Abstract for paper presented by Na'eem Jeenah, Executive Director of the Afro-Middle East Centre, at the conference on "Rethinking Jihad", organised by the Centre for the Advanced Study of the Arab World, and held at the University of Edinburgh.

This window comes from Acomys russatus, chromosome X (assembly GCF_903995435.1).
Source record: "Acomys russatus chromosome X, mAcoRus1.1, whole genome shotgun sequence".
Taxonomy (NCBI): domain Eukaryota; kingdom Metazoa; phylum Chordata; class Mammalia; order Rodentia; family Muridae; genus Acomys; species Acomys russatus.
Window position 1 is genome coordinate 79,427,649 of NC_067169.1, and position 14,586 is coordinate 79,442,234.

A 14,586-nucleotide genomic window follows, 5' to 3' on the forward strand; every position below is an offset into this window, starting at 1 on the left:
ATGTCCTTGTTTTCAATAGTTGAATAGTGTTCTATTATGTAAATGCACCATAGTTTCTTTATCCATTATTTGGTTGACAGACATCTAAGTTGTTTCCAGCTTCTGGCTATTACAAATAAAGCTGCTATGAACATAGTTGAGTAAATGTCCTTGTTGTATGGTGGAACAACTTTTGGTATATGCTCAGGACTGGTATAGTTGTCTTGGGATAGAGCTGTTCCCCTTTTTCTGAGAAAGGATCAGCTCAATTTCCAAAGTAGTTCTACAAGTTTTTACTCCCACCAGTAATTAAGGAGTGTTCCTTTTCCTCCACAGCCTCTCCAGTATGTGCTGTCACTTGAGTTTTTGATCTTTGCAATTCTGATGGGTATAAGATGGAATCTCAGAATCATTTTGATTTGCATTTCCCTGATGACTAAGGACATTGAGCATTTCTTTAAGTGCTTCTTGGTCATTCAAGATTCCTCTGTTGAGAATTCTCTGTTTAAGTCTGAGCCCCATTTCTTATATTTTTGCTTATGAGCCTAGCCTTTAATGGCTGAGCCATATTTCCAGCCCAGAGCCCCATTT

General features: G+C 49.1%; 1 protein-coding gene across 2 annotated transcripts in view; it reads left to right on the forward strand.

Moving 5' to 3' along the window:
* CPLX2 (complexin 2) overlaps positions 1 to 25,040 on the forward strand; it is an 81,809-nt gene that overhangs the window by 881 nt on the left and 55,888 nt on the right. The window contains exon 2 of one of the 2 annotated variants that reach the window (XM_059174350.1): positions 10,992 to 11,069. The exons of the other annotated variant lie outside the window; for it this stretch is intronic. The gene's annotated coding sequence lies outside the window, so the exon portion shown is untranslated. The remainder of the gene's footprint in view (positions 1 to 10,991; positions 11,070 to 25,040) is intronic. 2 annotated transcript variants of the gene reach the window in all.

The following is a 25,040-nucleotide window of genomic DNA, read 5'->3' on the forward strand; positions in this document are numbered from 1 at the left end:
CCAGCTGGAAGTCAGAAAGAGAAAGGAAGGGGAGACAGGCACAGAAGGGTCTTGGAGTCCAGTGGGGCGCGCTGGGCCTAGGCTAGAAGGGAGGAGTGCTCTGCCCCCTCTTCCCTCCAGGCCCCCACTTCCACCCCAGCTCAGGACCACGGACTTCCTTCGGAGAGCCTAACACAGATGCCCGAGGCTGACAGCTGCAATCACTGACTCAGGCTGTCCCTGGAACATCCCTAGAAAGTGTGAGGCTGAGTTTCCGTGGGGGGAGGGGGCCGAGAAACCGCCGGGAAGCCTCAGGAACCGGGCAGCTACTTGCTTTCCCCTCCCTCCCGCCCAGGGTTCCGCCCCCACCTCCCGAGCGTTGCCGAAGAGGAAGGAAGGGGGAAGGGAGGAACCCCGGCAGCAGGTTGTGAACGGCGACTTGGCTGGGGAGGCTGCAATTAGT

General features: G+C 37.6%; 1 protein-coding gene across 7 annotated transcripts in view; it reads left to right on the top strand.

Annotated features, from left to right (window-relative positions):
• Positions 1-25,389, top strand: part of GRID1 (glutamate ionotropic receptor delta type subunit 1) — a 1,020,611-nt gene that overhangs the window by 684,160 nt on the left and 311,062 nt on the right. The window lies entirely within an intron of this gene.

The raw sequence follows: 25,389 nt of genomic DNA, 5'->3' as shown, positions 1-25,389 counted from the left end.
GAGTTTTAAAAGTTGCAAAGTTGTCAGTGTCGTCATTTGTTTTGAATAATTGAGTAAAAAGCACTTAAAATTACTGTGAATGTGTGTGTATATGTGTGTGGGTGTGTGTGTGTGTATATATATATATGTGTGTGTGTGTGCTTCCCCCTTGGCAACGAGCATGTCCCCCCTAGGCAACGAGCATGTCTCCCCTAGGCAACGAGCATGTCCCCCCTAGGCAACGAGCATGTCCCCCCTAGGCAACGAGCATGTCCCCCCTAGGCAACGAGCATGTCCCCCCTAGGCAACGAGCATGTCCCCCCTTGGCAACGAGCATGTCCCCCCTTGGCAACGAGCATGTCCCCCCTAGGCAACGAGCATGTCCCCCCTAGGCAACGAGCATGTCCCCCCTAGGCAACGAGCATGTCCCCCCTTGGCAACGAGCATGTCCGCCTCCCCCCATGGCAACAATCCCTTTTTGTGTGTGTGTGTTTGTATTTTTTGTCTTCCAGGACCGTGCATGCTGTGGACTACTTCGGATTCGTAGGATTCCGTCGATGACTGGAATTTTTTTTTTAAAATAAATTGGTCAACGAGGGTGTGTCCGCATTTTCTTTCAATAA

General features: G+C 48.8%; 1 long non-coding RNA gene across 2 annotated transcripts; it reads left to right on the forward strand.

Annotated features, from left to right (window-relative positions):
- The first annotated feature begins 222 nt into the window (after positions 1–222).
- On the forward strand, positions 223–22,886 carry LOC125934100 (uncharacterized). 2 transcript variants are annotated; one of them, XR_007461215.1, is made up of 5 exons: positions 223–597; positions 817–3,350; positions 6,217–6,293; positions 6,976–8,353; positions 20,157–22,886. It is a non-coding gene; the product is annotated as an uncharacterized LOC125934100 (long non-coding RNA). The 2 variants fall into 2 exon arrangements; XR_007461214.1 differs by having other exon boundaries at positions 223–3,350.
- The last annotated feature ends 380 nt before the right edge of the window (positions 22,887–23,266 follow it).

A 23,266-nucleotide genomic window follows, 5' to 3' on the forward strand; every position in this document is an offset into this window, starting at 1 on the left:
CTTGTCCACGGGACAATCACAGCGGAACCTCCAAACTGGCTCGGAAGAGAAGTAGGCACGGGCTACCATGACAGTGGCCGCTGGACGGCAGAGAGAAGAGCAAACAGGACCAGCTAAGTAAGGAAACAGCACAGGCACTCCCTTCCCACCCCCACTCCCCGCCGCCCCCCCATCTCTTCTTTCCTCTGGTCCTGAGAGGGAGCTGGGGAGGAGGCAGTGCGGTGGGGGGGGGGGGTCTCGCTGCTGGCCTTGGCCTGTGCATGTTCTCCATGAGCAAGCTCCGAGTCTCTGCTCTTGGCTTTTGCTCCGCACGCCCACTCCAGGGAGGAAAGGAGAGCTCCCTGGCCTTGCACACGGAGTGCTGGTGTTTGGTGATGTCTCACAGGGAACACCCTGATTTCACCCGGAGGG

Muslim opposition to colonialism and apartheid in South Africa began soon after the arrival of the first Muslims in the Cape Colony in the mid-17th Century. Various acts of resistance through the centuries highlighted the opposition of the Muslim community to the oppression it faced. From the late 1960s, Muslims began playing a role in the struggle against apartheid in excess to what their numbers might suggest. Many of these Muslims joined the various liberation movements that were active: the African National Congress, the Pan Africanist Congress, the Black Consciousness Movement, the South African Communist Party, and other socialist or nationalist organisations. From the 1970s, an increasing number of Muslims and Muslim organisations joined the struggle as Muslims. Anti-apartheid resistance, then, increasingly came to be characterised as a ‘jihad’ by the protagonists who argued that this jihad was an Islamic duty upon all Muslims. This was especially so in the 1980s when a number of Muslim organisations and individuals involved in the anti-apartheid struggle argued that they did so because they were thus commanded by the Qur’an and that such involvement constituted ‘jihad’. This paper will examine the arguments put forward to justify this position and will evaluate the arguments justifying the notion of jihad that became popular in the 1980s in South Africa in comparison to the mainstream Muslim position regarding jihad. The paper argues that the South African anti-apartheid struggle thus developed a novel conception of jihad. It will also highlight some of the South African offshoots of the ‘anti-apartheid jihad’, such as the ‘gender jihad’.